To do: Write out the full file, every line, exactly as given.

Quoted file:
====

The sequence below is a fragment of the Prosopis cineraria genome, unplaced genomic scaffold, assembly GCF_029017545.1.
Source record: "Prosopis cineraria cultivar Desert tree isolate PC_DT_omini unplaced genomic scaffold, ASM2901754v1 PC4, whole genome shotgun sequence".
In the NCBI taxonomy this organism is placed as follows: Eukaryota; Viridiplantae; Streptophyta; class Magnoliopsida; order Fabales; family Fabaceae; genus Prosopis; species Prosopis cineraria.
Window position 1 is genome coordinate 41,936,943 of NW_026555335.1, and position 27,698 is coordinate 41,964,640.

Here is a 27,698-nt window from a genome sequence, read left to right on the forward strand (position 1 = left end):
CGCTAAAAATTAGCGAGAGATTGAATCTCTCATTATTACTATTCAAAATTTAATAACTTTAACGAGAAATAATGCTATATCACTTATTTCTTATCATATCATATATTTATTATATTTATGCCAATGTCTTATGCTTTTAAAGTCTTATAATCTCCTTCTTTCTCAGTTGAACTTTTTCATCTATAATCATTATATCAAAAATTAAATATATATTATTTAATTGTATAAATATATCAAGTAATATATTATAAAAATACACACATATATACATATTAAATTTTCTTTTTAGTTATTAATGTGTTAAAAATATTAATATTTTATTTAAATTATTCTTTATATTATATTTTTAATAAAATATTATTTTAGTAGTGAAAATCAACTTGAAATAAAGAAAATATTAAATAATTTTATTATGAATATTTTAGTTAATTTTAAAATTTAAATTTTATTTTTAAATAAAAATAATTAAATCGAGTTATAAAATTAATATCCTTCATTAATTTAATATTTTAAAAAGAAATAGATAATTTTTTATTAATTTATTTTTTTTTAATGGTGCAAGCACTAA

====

The sequence below is a fragment of the Prosopis cineraria genome, unplaced genomic scaffold, assembly GCF_029017545.1.
Source record: "Prosopis cineraria cultivar Desert tree isolate PC_DT_omini unplaced genomic scaffold, ASM2901754v1 PC4, whole genome shotgun sequence".
In the NCBI taxonomy this organism is placed as follows: Eukaryota; Viridiplantae; Streptophyta; class Magnoliopsida; order Fabales; family Fabaceae; genus Prosopis; species Prosopis cineraria.
Window position 1 is genome coordinate 41,936,943 of NW_026555335.1, and position 27,698 is coordinate 41,964,640.

Here is a 27,698-nt window from a genome sequence, read left to right on the forward strand (position 1 = left end):
CGCTAAAAATTAGCGAGAGATTGAATCTCTCATTATTACTATTCAAAATTTAATAACTTTAACGAGAAATAATGCTATATCACTTATTTCTTATCATATCATATATTTATTATATTTATGCCAATGTCTTATGCTTTTAAAGTCTTATAATCTCCTTCTTTCTCAGTTGAACTTTTTCATCTATAATCATTATATCAAAAATTAAATATATATTATTTAATTGTATAAATATATCAAGTAATATATTATAAAAATACACACATATATACATATTAAATTTTCTTTTTAGTTATTAATGTGTTAAAAATATTAATATTTTATTTAAATTATTCTTTATATTATATTTTTAATAAAATATTATTTTAGTAGTGAAAATCAACTTGAAATAAAGAAAATATTAAATAATTTTATTATGAATATTTTAGTTAATTTTAAAATTTAAATTTTATTTTTAAATAAAAATAATTAAATCGAGTTATAAAATTAATATCCTTCATTAATTTAATATTTTAAAAAGAAATAGATAATTTTTTATTAATTTATTTTTTTTTAATGGTGCAAGCACTAA